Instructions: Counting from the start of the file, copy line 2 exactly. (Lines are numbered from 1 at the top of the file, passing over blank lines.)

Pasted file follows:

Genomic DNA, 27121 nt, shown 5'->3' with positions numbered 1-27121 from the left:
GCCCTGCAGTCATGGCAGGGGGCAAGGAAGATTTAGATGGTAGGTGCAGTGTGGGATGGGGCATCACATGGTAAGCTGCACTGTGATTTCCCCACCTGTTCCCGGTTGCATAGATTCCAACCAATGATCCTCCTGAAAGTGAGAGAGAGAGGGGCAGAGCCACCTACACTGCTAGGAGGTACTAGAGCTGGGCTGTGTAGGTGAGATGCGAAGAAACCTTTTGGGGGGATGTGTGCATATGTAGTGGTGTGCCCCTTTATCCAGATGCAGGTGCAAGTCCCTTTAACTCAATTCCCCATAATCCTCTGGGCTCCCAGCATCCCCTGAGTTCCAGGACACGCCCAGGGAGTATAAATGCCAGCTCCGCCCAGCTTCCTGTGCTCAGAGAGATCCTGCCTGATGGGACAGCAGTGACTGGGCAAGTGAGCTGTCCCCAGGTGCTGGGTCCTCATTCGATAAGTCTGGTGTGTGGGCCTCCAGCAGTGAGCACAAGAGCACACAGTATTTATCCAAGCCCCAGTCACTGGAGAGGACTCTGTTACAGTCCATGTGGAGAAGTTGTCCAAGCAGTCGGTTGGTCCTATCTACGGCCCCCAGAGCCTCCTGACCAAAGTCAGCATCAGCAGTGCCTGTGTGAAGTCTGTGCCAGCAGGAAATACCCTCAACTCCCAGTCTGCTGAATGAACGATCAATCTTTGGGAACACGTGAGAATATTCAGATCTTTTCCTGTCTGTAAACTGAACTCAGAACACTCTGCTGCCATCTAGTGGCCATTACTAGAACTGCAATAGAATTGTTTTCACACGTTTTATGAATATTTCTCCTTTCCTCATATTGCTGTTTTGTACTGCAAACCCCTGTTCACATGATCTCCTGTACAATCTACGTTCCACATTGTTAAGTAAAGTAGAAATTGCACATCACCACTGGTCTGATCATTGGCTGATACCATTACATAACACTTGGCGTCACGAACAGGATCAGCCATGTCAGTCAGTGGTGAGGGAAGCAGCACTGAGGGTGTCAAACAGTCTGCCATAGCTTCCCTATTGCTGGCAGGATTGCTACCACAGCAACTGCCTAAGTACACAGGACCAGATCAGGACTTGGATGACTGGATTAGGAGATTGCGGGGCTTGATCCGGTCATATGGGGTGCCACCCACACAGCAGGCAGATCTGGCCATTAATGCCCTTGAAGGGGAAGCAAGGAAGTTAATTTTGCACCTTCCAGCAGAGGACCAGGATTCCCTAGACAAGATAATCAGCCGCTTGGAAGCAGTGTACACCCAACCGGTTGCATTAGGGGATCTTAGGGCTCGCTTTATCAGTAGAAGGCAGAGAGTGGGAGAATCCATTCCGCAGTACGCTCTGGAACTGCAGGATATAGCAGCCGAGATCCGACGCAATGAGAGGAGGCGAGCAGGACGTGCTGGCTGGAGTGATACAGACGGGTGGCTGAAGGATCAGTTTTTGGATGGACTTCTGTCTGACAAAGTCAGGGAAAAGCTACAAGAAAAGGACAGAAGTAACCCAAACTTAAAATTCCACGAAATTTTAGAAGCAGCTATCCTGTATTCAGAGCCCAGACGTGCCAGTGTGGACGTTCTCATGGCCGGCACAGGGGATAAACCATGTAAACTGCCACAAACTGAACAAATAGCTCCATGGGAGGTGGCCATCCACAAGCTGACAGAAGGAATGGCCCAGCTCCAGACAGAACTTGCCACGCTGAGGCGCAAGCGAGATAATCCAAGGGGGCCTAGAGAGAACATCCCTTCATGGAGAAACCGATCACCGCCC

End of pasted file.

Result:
GCCCTGCAGTCATGGCAGGGGGCAAGGAAGATTTAGATGGTAGGTGCAGTGTGGGATGGGGCATCACATGGTAAGCTGCACTGTGATTTCCCCACCTGTTCCCGGTTGCATAGATTCCAACCAATGATCCTCCTGAAAGTGAGAGAGAGAGGGGCAGAGCCACCTACACTGCTAGGAGGTACTAGAGCTGGGCTGTGTAGGTGAGATGCGAAGAAACCTTTTGGGGGGATGTGTGCATATGTAGTGGTGTGCCCCTTTATCCAGATGCAGGTGCAAGTCCCTTTAACTCAATTCCCCATAATCCTCTGGGCTCCCAGCATCCCCTGAGTTCCAGGACACGCCCAGGGAGTATAAATGCCAGCTCCGCCCAGCTTCCTGTGCTCAGAGAGATCCTGCCTGATGGGACAGCAGTGACTGGGCAAGTGAGCTGTCCCCAGGTGCTGGGTCCTCATTCGATAAGTCTGGTGTGTGGGCCTCCAGCAGTGAGCACAAGAGCACACAGTATTTATCCAAGCCCCAGTCACTGGAGAGGACTCTGTTACAGTCCATGTGGAGAAGTTGTCCAAGCAGTCGGTTGGTCCTATCTACGGCCCCCAGAGCCTCCTGACCAAAGTCAGCATCAGCAGTGCCTGTGTGAAGTCTGTGCCAGCAGGAAATACCCTCAACTCCCAGTCTGCTGAATGAACGATCAATCTTTGGGAACACGTGAGAATATTCAGATCTTTTCCTGTCTGTAAACTGAACTCAGAACACTCTGCTGCCATCTAGTGGCCATTACTAGAACTGCAATAGAATTGTTTTCACACGTTTTATGAATATTTCTCCTTTCCTCATATTGCTGTTTTGTACTGCAAACCCCTGTTCACATGATCTCCTGTACAATCTACGTTCCACATTGTTAAGTAAAGTAGAAATTGCACATCACCACTGGTCTGATCATTGGCTGATACCATTACATAACACTTGGCGTCACGAACAGGATCAGCCATGTCAGTCAGTGGTGAGGGAAGCAGCACTGAGGGTGTCAAACAGTCTGCCATAGCTTCCCTATTGCTGGCAGGATTGCTACCACAGCAACTGCCTAAGTACACAGGACCAGATCAGGACTTGGATGACTGGATTAGGAGATTGCGGGGCTTGATCCGGTCATATGGGGTGCCACCCACACAGCAGGCAGATCTGGCCATTAATGCCCTTGAAGGGGAAGCAAGGAAGTTAATTTTGCACCTTCCAGCAGAGGACCAGGATTCCCTAGACAAGATAATCAGCCGCTTGGAAGCAGTGTACACCCAACCGGTTGCATTAGGGGATCTTAGGGCTCGCTTTATCAGTAGAAGGCAGAGAGTGGGAGAATCCATTCCGCAGTACGCTCTGGAACTGCAGGATATAGCAGCCGAGATCCGACGCAATGAGAGGAGGCGAGCAGGACGTGCTGGCTGGAGTGATACAGACGGGTGGCTGAAGGATCAGTTTTTGGATGGACTTCTGTCTGACAAAGTCAGGGAAAAGCTACAAGAAAAGGACAGAAGTAACCCAAACTTAAAATTCCACGAAATTTTAGAAGCAGCTATCCTGTATTCAGAGCCCAGACGTGCCAGTGTGGACGTTCTCATGGCCGGCACAGGGGATAAACCATGTAAACTGCCACAAACTGAACAAATAGCTCCATGGGAGGTGGCCATCCACAAGCTGACAGAAGGAATGGCCCAGCTCCAGACAGAACTTGCCACGCTGAGGCGCAAGCGAGATAATCCAAGGGGGCCTAGAGAGAACATCCCTTCATGGAGAAACCGATCACCGCCC